– Looking at Decorex 2019 with a stylist’s view – it’s is a great place to find inspiration. For me, it’s not just seeing the latest designs from the well known brands. It’s about how the stands are presented and styled. The colours the designers use and the trends that they are following. These leading high-end designers and set builders are the best in the country and at Decorex, it feels, at times, like stepping into a beautiful interiors magazine.
As there is just so much to see it’s rather overwhelming to review. As a stylist, I am drawn to the more creative prints and any colours or designs that I feel are beautiful or interesting.
I love to see what other people have photographed on social media and see so many things that I missed or just passed by.
I have put together a collection of what caught my eye. We start with some of the creative prints and follow through with a brief tour of furniture, upholstery and lighting.
As my passion is for championing the designer/makers and new talent there is a larger feature of the Handcrafted stands at Future Heritage.
It’s great to see Kevin Stamper’s latest designs at Decorex. This years stunning new work was the Blue River cabinet. He has now added undulating surfaces to his work to give his signature pixilated marquetry a new dimension. You can see more of Kevin’s work on his ‘Meet the Makers’ page.
Laurent Peacock is also another maker that I admire. Loved his ‘Aesculus’ collectors cabinet. This piece was inspired by ‘abstracting the construction of a conker’ and I can see this with the outer skin pealed back to reveal the lighter wood inside.
Tom Faulkner was showing his new Papillon Collection. Inspired by a trip to California’s Joshua Tree Nation Park. The steel metal bases have a colourful ombre effect.
Zewouf & Bell had some interesting pieces on their stand, including this Makassar ebony cocktail cabinet – ‘The Jaguar and the Crow’.
One of my favourite designers for print is Black Pop. Their designs are always a contemporary mix on retro and vintage (with the occasional surreal element or scull popped in). Lou Gardiner is another designer using strong pops of orange in her designs. Originally being more focused on embroidery, she now makes prints from her original embroidered work to create her designs. I found more eclectic vintage patterns at Mind the Gap, based in Romania.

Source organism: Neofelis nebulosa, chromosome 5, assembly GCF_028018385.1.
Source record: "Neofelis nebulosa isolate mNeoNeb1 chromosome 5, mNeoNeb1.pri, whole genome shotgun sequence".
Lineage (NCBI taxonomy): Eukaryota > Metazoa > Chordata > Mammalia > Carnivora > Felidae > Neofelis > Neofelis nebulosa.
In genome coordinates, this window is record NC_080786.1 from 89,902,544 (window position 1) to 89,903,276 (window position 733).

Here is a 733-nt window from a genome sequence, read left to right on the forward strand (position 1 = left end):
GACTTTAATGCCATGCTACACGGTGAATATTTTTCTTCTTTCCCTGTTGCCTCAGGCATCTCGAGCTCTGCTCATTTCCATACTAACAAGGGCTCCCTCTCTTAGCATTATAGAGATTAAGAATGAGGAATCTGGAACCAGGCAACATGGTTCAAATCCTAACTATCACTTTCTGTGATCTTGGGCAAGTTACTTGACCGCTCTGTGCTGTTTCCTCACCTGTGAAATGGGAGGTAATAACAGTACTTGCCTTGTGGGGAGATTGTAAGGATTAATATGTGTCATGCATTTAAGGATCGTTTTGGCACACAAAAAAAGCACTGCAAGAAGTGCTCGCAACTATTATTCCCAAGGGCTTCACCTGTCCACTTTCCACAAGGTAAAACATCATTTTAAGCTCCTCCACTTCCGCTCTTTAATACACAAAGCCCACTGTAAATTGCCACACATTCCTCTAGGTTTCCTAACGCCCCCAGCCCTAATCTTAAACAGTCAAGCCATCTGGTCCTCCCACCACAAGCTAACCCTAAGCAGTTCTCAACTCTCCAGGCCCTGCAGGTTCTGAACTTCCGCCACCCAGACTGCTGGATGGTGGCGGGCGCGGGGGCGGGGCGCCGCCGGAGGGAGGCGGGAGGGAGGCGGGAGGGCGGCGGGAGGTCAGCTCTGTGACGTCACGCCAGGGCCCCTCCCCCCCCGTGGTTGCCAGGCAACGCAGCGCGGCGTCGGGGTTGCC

I did miss the fact that I didn’t find Timorous Beasties this year. I always love to see wild designs they have created. However, it was great to see Kit Miles and his ‘Ecclesiastical Botanica’ – still one of my favourite designs (you can see it on our ‘Beauteous Botanical’ Mood board). Divine Savages ‘Sunset Faunication’ print was gracing the walls of the Casa Botelho Stand.
Curiousa & Curiousa always produce an elegant colourful collection. Rothschild and Bickers also competing with pretty glass shades and fringing. I loved the colourful Pooky collection.
Portuguese company Serip is always a stand that impresses. This year with a new collection featured beautiful glass swallows on gilded branches.
If you want to get your upholstery seen – just cover it in bright mustard yellow. This seemed to be a winner with me as I was drawn to the most colourful eye catching sets. I loved these rooms sets for Liang & Eimil and Pulga.
More great use of colour by Julia Von Werz. Love your home have collaborated with Livingetc magazine to create a very cosy looking sofa – the boucle fabric looked great to snuggle in to. New trend on the way! Also with a comfy, curvaceous design, I loved the Otter single sofa from Covet House.
I like the simple elegant design of this rug by London based design studio, A Rum Fellow. In contrast to its simplicity is the floral collection designed by Mary Katrantzou for The Rug Company. And finally the amazing Bug Rug in Design Encounters. ‘The Library’ setting, is designed by Samantha Todd Hunter and the rug, by The Rug Company.
The Future Heritage stand at Decorex is curated by Corinne Julius. Showcasing the most exciting emerging makers and craftspeople.
James Rigler took centre stage with an impressive display of giant sized sculptural pieces. Surprisingly made from clay.
Another amazing, giant sized sculptural piece Hsiao Chi Tsai & Kimiya Yoshikawa made from glass lenses and perspex.
It was great to see Helen Slater Stokes. Her glass panels are created in layers of illustrated glass to give depth to the designs.
Alison Walton uses colourful ribbons of porcelain to create her ceramic sculpture. Hazel Thorn fuses mixed metal in her sculptural designs.
Shiqi Li creates both wallpaper and jewellery and combines the two in her unique wall paper art.
Hsiao Chi Tsai & Kimiya Yoshikawa use mixed materials and lighting to create their imaginative sculptural installations. These looked quite spectacular suspended above the stair way.
Lynne Maclachland combines 3D printing skills with hand crafting, to produce her vibrant lighting and sculptural wall art.
Luke Hope displayed an elegant collection in twisted sycamore, hand carved and shaped.
Mexican Fernando Laposse, is a designer that previously featured on our London Design Festival Blog, with his use of corn husk, to create Bio Materials. Again, at this show he has created with sustainable materials. A screen made with nature sponge loofa and a coffee table with with sisal. What an incredibly inventive mind!
I hope you have enjoyed a quick look at the colours and trends of Decorex 2019. For information on next years show visit www.decorex.com
If you are new to the Blog, why not catch up on some of our latest posts to see the best of this years Craftmanship and Design!